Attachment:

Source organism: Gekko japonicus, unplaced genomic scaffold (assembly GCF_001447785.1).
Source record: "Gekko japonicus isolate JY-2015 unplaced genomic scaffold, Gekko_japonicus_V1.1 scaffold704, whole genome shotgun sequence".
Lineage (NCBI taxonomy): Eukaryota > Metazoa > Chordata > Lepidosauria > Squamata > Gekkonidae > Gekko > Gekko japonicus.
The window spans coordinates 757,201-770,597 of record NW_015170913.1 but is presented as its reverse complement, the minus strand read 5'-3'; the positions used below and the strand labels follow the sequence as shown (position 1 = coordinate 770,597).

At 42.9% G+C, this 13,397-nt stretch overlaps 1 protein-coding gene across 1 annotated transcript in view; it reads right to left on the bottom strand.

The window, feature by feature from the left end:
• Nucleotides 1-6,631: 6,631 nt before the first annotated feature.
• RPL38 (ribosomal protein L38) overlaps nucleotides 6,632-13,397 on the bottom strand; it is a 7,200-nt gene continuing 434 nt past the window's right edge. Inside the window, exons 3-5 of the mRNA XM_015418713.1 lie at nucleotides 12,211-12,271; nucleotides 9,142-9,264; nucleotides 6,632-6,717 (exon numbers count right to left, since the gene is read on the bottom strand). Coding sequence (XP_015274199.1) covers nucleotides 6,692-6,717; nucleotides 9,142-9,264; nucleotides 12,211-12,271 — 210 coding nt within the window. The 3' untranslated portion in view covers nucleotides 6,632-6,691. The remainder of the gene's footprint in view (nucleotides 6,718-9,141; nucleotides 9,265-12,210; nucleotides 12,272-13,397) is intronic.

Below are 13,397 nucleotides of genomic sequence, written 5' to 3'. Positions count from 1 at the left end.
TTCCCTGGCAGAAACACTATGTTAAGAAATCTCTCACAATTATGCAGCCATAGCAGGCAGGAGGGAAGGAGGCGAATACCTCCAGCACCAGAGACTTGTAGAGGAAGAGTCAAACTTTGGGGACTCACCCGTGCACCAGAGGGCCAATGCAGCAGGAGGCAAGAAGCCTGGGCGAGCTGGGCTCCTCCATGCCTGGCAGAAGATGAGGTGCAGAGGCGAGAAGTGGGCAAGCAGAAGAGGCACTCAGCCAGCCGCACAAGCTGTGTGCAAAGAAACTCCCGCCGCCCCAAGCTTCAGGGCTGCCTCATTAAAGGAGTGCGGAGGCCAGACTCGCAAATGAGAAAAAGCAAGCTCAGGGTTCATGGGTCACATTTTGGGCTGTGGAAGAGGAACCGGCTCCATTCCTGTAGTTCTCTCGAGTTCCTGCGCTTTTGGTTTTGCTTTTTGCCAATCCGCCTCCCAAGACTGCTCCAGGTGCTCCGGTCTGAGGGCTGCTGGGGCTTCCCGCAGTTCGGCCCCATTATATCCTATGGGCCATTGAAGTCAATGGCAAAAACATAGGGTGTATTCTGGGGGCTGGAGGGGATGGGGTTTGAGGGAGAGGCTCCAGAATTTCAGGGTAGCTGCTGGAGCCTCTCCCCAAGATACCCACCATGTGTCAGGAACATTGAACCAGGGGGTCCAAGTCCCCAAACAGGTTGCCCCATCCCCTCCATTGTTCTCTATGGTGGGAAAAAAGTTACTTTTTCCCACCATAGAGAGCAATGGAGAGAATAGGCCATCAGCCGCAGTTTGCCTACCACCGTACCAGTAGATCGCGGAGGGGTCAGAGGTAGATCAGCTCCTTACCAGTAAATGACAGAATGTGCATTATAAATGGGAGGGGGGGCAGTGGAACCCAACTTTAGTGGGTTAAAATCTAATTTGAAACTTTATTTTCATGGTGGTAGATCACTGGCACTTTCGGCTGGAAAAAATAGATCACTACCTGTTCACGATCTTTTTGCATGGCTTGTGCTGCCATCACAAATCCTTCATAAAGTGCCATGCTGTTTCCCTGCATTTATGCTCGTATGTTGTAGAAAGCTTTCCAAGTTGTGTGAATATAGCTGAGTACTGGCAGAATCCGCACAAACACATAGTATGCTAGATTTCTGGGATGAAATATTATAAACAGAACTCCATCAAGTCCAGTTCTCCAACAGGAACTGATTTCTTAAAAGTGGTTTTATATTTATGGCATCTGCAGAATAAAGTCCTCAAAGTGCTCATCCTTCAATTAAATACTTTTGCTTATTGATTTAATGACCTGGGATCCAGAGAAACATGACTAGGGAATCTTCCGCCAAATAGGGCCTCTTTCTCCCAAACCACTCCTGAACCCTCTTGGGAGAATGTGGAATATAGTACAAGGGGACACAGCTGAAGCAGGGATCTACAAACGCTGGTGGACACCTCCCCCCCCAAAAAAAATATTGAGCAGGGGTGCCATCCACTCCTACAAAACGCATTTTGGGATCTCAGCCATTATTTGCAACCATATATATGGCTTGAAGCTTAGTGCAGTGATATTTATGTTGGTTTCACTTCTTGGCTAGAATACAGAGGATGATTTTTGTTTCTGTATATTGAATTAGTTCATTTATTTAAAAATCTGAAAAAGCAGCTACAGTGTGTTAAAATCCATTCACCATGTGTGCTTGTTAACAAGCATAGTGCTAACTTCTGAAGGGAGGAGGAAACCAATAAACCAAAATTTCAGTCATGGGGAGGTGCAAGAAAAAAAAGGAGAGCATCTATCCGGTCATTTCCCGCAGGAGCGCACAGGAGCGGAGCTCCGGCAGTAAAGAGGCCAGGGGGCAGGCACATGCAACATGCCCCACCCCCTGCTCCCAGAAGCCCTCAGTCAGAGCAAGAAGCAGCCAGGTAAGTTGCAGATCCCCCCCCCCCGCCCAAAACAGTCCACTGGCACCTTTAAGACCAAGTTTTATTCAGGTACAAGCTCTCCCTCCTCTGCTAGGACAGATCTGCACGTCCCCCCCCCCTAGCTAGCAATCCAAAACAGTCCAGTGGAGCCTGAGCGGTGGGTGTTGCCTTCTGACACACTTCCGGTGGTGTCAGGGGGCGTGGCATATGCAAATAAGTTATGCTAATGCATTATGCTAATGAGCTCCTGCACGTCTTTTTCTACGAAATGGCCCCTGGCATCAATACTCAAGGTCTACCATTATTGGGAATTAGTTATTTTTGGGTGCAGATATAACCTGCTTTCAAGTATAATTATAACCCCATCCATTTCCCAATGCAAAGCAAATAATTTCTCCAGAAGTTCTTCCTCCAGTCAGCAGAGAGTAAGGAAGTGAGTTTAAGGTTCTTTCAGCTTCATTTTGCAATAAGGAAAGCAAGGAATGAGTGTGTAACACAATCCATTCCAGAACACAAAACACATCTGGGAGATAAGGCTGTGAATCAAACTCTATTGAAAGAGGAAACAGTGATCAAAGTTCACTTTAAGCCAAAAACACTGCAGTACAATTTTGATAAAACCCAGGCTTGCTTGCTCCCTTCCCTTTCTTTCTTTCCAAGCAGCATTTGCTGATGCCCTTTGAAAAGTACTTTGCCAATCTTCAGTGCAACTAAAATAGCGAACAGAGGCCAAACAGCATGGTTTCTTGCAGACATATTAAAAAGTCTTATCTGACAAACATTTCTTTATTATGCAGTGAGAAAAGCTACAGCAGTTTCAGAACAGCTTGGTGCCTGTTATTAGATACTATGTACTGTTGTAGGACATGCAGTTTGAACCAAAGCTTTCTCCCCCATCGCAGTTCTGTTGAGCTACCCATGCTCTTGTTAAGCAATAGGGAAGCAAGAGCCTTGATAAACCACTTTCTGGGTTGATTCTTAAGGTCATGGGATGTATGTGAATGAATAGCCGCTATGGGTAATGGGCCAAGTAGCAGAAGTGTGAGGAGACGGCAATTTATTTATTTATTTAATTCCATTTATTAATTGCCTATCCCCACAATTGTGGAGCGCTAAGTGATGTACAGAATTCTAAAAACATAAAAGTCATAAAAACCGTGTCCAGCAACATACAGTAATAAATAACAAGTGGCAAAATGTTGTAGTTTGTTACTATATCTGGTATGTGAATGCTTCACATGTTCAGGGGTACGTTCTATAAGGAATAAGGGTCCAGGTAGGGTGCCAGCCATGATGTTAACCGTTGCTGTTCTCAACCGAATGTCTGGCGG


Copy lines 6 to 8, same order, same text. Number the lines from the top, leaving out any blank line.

The window, feature by feature from the left end:
• Nucleotides 1-6,631: 6,631 nt before the first annotated feature.
• RPL38 (ribosomal protein L38) overlaps nucleotides 6,632-13,397 on the bottom strand; it is a 7,200-nt gene continuing 434 nt past the window's right edge. Inside the window, exons 3-5 of the mRNA XM_015418713.1 lie at nucleotides 12,211-12,271; nucleotides 9,142-9,264; nucleotides 6,632-6,717 (exon numbers count right to left, since the gene is read on the bottom strand). Coding sequence (XP_015274199.1) covers nucleotides 6,692-6,717; nucleotides 9,142-9,264; nucleotides 12,211-12,271 — 210 coding nt within the window. The 3' untranslated portion in view covers nucleotides 6,632-6,691. The remainder of the gene's footprint in view (nucleotides 6,718-9,141; nucleotides 9,265-12,210; nucleotides 12,272-13,397) is intronic.